Adrian Di Bisceglie, M.D., F.A.C.S.a, and
Edward Tabor, M.D.b
|Primary liver cancer refers to any malignant tumor
arising in the liver itself, rather than originating elsewhere and
spreading--or metastasizing--to the liver. The most common forms of
primary liver cancer are hepatocellular carcinoma and
cholangiocarcinoma, which arise from the liver cells and the bile
ducts respectively. Other tumors may arise in the liver from cells
that are found throughout the body, such as angiosarcoma (from the
lining cells of blood vessels), and lymphoma (from white blood
cells) (Okuda, 1986).
Although hepatocellular carcinoma is one of the most common tumors worldwide, it remains relatively uncommon in the industrialized countries of the Western world. The highest world standardized incidence rates were noted for Khon Kaen, Thailand, and Quidong, China, with rates of 90 per 100,000. By contrast, United States rates were less than 5 per 100,000 (Parkin et al., 1992). There were about 16,000 cases of primary liver cancer in the United States in 1994.
Hepatocellular carcinoma is unusual in that the causative factor can often be identified in individual patients, whereas in other common forms of cancer (such as colon or breast cancer), only broad categories of risk can be identified. Hepatitis B virus, which is the most important factor in the occurrence of hepatocellular carcinoma worldwide, is endemic in those regions where hepatocellular carcinoma is most common (Szmuness, 1978). While some patients have been followed from detection of chronic hepatitis B infection to the development of hepatocellular carcinoma years or even decades later, not all patients with chronic hepatitis B develop tumors.. People from the Far East and Africa tend to acquire hepatitis B infection at birth or in early childhood, while in the United States it is usually contracted in adulthood . It is usually necessary for infection with hepatitis B to occur early in life in order for hepatocellular carcinoma to develop; it rarely develops in individuals who become infected in adulthood (Tabot, 1991). Males are at much greater risk (two- to seven-fold higher) for developing hepatocellular carcinoma than females. Finally, patients with cirrhosis of the liver resulting from hepatitis B are at much higher risk of developing hepatocellular carcinoma than those patients with less severe liver disease.
Other causative factors have been identified for hepatocellular carcinoma, the most common of which is cirrhosis of any cause. Cirrhosis refers to the consequences of chronic liver injury, i.e., extensive scarring of the liver in which the scar tissue surrounds "nodules" of regenerating liver tissue. The causes of cirrhosis include alcohol abuse, chronic hepatitis, prolonged obstruction to the outflow of bile from the liver, and some viral forms of autoimmune liver disease.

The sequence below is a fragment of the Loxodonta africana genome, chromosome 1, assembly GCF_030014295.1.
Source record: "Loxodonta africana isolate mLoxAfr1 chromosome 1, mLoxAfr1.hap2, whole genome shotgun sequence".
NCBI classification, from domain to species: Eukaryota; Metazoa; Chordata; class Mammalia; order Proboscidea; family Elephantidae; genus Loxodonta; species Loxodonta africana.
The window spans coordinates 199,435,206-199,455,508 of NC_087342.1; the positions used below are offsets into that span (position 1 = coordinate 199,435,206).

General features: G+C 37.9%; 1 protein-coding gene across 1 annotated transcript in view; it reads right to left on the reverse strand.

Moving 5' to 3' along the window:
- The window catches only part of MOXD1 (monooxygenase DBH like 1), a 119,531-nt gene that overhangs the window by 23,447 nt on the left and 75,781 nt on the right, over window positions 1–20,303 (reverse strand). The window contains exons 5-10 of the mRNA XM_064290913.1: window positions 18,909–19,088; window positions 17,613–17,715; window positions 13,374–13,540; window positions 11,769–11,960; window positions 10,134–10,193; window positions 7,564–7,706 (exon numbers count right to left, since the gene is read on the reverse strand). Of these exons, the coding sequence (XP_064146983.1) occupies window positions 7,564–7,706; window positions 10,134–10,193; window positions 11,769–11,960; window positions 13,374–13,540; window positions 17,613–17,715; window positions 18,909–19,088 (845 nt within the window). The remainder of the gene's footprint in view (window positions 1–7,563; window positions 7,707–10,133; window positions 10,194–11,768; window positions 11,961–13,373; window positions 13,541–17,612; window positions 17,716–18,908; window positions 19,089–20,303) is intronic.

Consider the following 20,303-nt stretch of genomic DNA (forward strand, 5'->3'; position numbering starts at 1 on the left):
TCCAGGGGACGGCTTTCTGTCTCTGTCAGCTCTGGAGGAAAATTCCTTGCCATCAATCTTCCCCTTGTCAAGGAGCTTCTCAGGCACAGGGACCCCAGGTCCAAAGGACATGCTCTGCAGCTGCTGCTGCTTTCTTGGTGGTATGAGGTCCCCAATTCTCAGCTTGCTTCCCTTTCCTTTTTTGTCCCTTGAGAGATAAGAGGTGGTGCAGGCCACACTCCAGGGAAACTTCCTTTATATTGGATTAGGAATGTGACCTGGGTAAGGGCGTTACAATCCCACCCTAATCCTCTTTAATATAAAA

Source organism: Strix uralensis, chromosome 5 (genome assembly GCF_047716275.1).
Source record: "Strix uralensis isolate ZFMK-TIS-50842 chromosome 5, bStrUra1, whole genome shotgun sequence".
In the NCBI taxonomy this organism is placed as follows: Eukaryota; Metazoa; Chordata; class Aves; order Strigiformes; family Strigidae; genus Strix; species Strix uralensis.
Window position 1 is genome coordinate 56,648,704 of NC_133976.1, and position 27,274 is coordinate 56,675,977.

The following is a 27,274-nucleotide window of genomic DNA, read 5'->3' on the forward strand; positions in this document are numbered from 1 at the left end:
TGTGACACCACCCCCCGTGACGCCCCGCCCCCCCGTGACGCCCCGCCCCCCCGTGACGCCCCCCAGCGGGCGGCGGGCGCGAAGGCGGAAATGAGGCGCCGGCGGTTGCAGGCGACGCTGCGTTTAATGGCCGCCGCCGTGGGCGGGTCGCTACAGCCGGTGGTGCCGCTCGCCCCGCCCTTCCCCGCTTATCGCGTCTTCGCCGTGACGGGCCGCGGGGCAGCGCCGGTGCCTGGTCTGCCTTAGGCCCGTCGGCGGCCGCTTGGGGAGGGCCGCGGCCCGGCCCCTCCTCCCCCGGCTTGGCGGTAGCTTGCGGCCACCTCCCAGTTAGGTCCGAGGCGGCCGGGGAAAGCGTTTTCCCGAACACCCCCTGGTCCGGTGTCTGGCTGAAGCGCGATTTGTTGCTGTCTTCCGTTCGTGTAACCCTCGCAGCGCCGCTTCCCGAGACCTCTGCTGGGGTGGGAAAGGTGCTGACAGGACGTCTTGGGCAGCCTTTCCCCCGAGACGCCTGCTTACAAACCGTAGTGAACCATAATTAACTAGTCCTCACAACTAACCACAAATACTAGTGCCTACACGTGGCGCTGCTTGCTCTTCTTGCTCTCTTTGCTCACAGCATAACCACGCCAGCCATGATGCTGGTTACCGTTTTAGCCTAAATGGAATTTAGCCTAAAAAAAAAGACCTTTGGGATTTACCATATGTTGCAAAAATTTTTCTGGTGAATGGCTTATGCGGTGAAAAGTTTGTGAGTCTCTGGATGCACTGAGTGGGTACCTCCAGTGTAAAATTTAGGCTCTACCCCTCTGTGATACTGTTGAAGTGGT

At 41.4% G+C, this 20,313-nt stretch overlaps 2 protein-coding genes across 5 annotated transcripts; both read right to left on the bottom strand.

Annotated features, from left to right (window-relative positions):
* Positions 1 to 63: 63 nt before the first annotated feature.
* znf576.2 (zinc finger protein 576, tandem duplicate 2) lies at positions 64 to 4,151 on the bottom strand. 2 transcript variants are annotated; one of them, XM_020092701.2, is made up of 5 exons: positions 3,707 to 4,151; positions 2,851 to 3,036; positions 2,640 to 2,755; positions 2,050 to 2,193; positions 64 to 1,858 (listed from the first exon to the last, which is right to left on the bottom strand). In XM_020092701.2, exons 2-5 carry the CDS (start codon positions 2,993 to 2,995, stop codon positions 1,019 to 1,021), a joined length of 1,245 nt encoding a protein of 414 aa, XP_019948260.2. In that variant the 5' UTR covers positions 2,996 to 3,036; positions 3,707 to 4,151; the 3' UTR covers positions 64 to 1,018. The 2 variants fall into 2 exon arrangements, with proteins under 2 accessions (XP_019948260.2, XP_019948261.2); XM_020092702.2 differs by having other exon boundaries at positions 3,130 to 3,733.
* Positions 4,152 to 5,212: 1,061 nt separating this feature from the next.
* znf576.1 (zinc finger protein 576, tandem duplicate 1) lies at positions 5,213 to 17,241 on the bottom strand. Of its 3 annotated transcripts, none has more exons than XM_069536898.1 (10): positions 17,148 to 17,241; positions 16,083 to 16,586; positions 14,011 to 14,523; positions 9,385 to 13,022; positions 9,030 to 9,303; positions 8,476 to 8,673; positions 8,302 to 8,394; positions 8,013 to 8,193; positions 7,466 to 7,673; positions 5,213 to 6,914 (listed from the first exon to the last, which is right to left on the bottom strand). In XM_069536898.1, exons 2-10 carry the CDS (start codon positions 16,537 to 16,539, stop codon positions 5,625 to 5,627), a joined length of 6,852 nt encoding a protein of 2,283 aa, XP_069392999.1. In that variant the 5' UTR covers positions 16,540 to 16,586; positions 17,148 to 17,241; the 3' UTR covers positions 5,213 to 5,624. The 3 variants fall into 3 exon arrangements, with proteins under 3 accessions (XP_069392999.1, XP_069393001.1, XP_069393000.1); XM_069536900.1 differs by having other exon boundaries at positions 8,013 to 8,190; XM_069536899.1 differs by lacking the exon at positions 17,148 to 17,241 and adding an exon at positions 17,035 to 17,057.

Recently, infection with the hepatitis C virus has been strongly linked with hepatocellular carcinoma. Hepatitis C is a very common form of hepatitis. Reports from Italy and Spain initially identified a large proportion of patients with hepatocellular carcinoma who tested positive in serum antibody to the hepatitis C virus (Colombo, 1989). Studies from Japan have shown that hepatocellular carcinoma often arises in patients with chronic liver disease attributed to hepatitis C (Lisker-Melman et al., 1989). Hepatocellular carcinoma has doubled in incidence in Japan during the past 25 years; all of the increase is attributable to hepatitis C virus-associated cases (Nishioka et al, 1991).
Exposure to some chemicals and toxins can lead to hepatocellular carcinoma. Perhaps the best known and extensively studied of these is aflatoxin, produced by a common mold that infests poorly stored peanuts and other foods. Dietary contamination with aflatoxin has been a particular problem in some underdeveloped countries in Africa and the Far East. Aflatoxin readily causes liver cancer in laboratory animals and, in man, may potentiate the cancer-causing effects of hepatitis B infection (Ross et al., 1992). However, the extent of its role as a cause of hepatocellular carcinoma in humans is not known.
Several reports of hepatocellular carcinoma occurring in users of oral contraceptives and anabolic steroids have linked the use of steroids to the development of this malignancy. Because of the relatively small numbers of patients involved, this link has been very difficult to confirm (Hsing et al., 1992).
Whether or not smoking increases the risk of hepatocellular carcinoma remains controversial. Some studies suggest that smoking may be a more important cause of hepatocellular carcinoma in the Western countries where hepatitis B is less common (Hsing et al., 1990).
Finally, the question of whether or not alcohol, by itself, causes hepatocellular carcinoma is undecided. While hepatocellular carcinoma often arises in the presence of alcoholic cirrhosis, it is not known whether the underlying cirrhosis or the alcohol itself predisposes to cancer. Alcohol use can increase the risk of hepatocellular carcinoma due to hepatitis B virus; a similar role in hepatitis C virus-associated hepatocellular carcinoma has not been observed (Shimizu et al., 1992; Ikeda et al, 1993).
Some forms of inherited metabolic diseases may predispose to hepatocellular carcinoma (Lisker-Melman et al., 1989). By far the most common of these is hemochromatosis, a disorder of iron metabolism which results in an excessive accumulation of iron in the body. This iron accumulation will eventually lead to cirrhosis if it is not treated and the cirrhosis again provides the right environment for the development of hepatocellular carcinoma. Other, rarer, metabolic diseases that are sometimes linked to hepatocellular carcinoma include tyrosinemia, glycogen storage disease, and alpha-1-antitrypsin deficiency.